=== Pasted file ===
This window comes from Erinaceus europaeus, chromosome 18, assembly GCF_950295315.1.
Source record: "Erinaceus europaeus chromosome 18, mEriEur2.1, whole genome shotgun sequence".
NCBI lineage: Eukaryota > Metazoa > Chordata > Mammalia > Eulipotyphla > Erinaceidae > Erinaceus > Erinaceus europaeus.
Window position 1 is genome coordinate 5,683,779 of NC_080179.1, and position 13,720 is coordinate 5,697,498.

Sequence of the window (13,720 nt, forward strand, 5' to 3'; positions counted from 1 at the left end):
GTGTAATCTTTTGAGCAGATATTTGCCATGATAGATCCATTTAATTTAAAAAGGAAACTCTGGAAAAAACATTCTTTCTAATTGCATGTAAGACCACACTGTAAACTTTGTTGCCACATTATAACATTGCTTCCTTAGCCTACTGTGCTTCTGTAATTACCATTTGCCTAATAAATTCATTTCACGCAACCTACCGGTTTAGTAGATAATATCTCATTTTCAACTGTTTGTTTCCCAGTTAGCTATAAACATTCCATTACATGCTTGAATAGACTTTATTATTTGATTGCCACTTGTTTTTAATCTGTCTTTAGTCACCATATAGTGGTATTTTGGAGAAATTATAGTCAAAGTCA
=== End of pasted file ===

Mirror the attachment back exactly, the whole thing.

This window comes from Erinaceus europaeus, chromosome 18, assembly GCF_950295315.1.
Source record: "Erinaceus europaeus chromosome 18, mEriEur2.1, whole genome shotgun sequence".
NCBI lineage: Eukaryota > Metazoa > Chordata > Mammalia > Eulipotyphla > Erinaceidae > Erinaceus > Erinaceus europaeus.
Window position 1 is genome coordinate 5,683,779 of NC_080179.1, and position 13,720 is coordinate 5,697,498.

Sequence of the window (13,720 nt, forward strand, 5' to 3'; positions counted from 1 at the left end):
GTGTAATCTTTTGAGCAGATATTTGCCATGATAGATCCATTTAATTTAAAAAGGAAACTCTGGAAAAAACATTCTTTCTAATTGCATGTAAGACCACACTGTAAACTTTGTTGCCACATTATAACATTGCTTCCTTAGCCTACTGTGCTTCTGTAATTACCATTTGCCTAATAAATTCATTTCACGCAACCTACCGGTTTAGTAGATAATATCTCATTTTCAACTGTTTGTTTCCCAGTTAGCTATAAACATTCCATTACATGCTTGAATAGACTTTATTATTTGATTGCCACTTGTTTTTAATCTGTCTTTAGTCACCATATAGTGGTATTTTGGAGAAATTATAGTCAAAGTCA